EPCOT. The Experimental Prototype Community of Tomorrow is unfortunately in need of a major upgrade. Of all places, this is the one that should never seem dated. But it does. Most of the rides seem tired and not all that different from more than 20 years ago, despite how technology has changed all of our lives. In someways, it seems like a flashback to the 1990s, not a look forward. Even the Illuminations park-closing fireworks show pales compared to the other parks.
What does it say when my favorite "attraction" at Epcot was the saki bar at the Japan pavilion and the Bass Ale at the English pub? I enjoy walking around the lake, but if I visit again, I'll probably skip Epcot in favor of an extra day at one of the other parks.
So here are my Top 10 "don't miss" attractions from my recent Disney World trip.
10. Toy Story Mania - Hollywood Studios: This is one ride you don't want to get a Fast Pass for, not because there isn't a long line (there is), but because the line is almost as much fun as the ride. You wind through a maze of all your childhood delights, oversized: Scrabble, Twister, Tinker Toys, Lincoln Logs, Crayolas. But the electronic pie-shooting target game is fun, too. Buzz Lightyear's Space Ranger Spin in the Magic Kingdom is similar - just not quite as much fun.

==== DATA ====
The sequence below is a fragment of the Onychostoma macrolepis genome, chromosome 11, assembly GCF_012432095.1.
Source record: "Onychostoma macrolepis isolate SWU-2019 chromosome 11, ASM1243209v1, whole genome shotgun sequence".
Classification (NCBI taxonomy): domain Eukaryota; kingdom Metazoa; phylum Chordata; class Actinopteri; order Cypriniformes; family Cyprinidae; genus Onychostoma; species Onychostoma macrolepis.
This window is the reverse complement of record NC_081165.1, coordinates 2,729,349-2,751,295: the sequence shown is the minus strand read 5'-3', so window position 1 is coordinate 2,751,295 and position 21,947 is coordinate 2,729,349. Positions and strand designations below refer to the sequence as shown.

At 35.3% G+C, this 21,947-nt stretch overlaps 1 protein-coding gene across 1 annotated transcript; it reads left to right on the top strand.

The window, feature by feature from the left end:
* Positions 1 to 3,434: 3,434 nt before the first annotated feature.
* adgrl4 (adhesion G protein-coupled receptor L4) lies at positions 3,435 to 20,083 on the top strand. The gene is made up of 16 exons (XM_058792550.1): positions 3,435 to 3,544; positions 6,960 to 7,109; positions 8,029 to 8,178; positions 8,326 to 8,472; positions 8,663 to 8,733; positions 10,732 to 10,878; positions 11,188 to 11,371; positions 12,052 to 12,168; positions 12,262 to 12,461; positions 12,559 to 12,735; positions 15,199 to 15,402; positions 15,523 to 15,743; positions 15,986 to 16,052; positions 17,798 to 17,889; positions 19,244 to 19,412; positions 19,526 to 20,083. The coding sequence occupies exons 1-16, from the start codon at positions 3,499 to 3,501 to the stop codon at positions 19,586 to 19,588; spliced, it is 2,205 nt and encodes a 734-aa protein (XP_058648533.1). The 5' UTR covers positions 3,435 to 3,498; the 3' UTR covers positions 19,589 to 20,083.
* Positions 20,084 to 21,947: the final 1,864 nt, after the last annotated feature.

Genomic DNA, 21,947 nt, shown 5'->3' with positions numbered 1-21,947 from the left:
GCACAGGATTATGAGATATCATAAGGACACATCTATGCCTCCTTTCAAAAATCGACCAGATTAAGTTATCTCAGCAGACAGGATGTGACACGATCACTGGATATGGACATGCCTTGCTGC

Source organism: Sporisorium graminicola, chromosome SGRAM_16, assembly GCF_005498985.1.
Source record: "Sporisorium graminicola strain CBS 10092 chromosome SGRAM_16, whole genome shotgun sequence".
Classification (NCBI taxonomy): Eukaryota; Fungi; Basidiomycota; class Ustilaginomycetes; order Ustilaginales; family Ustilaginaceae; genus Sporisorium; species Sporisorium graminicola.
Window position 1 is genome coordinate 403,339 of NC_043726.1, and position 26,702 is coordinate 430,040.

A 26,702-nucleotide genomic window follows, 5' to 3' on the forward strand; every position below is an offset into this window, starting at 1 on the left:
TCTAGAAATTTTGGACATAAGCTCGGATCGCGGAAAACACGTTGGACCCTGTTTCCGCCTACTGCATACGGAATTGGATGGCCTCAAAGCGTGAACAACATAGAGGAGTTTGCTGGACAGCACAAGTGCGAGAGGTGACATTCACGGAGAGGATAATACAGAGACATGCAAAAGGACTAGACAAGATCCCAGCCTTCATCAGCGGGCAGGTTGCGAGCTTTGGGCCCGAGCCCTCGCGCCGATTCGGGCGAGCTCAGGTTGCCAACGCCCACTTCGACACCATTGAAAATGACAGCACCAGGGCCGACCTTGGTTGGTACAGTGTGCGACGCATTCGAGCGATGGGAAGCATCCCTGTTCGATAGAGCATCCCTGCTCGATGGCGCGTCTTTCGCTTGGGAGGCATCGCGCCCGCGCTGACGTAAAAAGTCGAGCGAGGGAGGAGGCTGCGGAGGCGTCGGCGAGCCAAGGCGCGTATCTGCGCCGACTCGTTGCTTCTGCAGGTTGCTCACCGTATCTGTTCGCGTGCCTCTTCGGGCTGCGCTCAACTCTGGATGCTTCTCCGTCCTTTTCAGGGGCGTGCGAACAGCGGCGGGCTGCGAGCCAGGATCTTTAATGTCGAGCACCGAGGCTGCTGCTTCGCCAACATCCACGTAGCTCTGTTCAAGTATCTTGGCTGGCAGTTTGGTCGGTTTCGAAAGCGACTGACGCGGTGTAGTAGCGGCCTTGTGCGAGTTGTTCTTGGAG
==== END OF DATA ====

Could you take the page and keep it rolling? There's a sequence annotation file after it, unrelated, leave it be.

9. Finding Nemo Musical - Animal Kingdom. This was the biggest surprise of the trip. This is a full-scale 40-minute musical version of Finding Nemo, complete with extraordinary costumes, special effects, and wonderful performances. Young or old, don't miss this.
8. Space Mountain - Magic Kingdom. Still doing it in the dark. And still a thrill.
7. Peter Pan Flight - Magic Kingdom. If any ride at Disney World is sprinkled with Pixie Dust, this is it. It is simply magical as you fly off to Never Never Land.
6. Twilight Zone Tower of Terror - Hollywood Studios. Love the homage to Rod Serling. Well done ride that is different every time you ride.